Hyponatraemia is the most common fluid and electrolyte disorder encountered in clinical medicine, with incidences as high as 15% to 30% in both acutely and chronically hospitalized patients. Differential diagnosis is complicated by a long list of potential etiologies. Traditional diagnostic strategies entail an initial characterization of the patient's extracellular fluid volume status to differentiate euvolemic hyponatraemia from hypovolemic hyponatraemia (generally indicating dehydration) and hypervolemic hyponatraemia (usually reflecting congestive heart failure or cirrhosis). Patients with euvolemic hyponatraemia are candidates for the syndrome of inappropriate antidiuretic hormone secretion (SIADH), which entails differentiating among a further long list of potential etiologies. Although the cause of the hyponatraemia may not be diagnosed initially in some cases, the numbers of patients in whom an etiology cannot be established after careful follow up are relatively few. One exception appears to be elderly patients, who often develop hyponatraemia in the absence of any apparent etiology. Coupled with an increased incidence of hyponatraemia in older patients (7% to 53% in institutionalized geriatric patients), this suggests that the normal aging process may be accompanied by abnormalities of vasopressin secretion that predispose to SIADH. A recent study of elderly hyponatraemic patients concluded that approximately 60% remained 'idiopathic' despite rigorous evaluation, leading to a suggestion that extensive diagnostic procedures may not be warranted in elderly patients if routine evaluation fails to indicate a diagnosis. However, because unexplained hyponatraemia can precede the diagnosis of underlying disease processes, this strategy could potentially miss occult malignancies in some cases. Therefore, an individualized approach to differential diagnosis of hyponatraemia is necessary, in which multiple factors should dictate the extent of diagnostic testing undertaken in each case. Adoption of a more standardized method of evaluation and diagnosis is especially important in view of the imminent availability of vasopressin receptor antagonists for the treatment of hyponatraemic patients.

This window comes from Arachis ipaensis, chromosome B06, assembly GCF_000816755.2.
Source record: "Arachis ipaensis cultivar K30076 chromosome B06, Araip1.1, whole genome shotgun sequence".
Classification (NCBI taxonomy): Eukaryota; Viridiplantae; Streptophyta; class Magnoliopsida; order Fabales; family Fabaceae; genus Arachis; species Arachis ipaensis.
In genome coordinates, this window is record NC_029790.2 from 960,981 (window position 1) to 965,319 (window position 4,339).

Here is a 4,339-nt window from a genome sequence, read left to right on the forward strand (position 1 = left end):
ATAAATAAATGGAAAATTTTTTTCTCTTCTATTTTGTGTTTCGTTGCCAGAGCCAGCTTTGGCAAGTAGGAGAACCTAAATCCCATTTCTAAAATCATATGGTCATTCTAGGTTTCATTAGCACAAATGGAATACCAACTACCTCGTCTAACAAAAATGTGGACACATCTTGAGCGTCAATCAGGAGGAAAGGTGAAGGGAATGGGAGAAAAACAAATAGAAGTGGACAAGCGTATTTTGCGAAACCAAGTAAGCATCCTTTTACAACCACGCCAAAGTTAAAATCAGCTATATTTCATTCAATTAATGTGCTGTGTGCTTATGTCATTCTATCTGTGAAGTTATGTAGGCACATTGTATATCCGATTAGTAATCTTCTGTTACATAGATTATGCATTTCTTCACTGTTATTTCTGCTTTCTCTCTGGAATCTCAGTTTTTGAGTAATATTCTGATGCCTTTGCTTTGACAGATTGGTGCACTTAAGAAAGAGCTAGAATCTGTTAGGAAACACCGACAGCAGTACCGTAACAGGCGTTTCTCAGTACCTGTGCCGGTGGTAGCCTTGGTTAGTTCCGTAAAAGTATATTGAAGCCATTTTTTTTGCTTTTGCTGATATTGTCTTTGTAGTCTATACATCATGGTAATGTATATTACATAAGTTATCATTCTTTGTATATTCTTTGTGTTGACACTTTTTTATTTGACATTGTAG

22 - 24 Mar 2004
British Endocrine Societies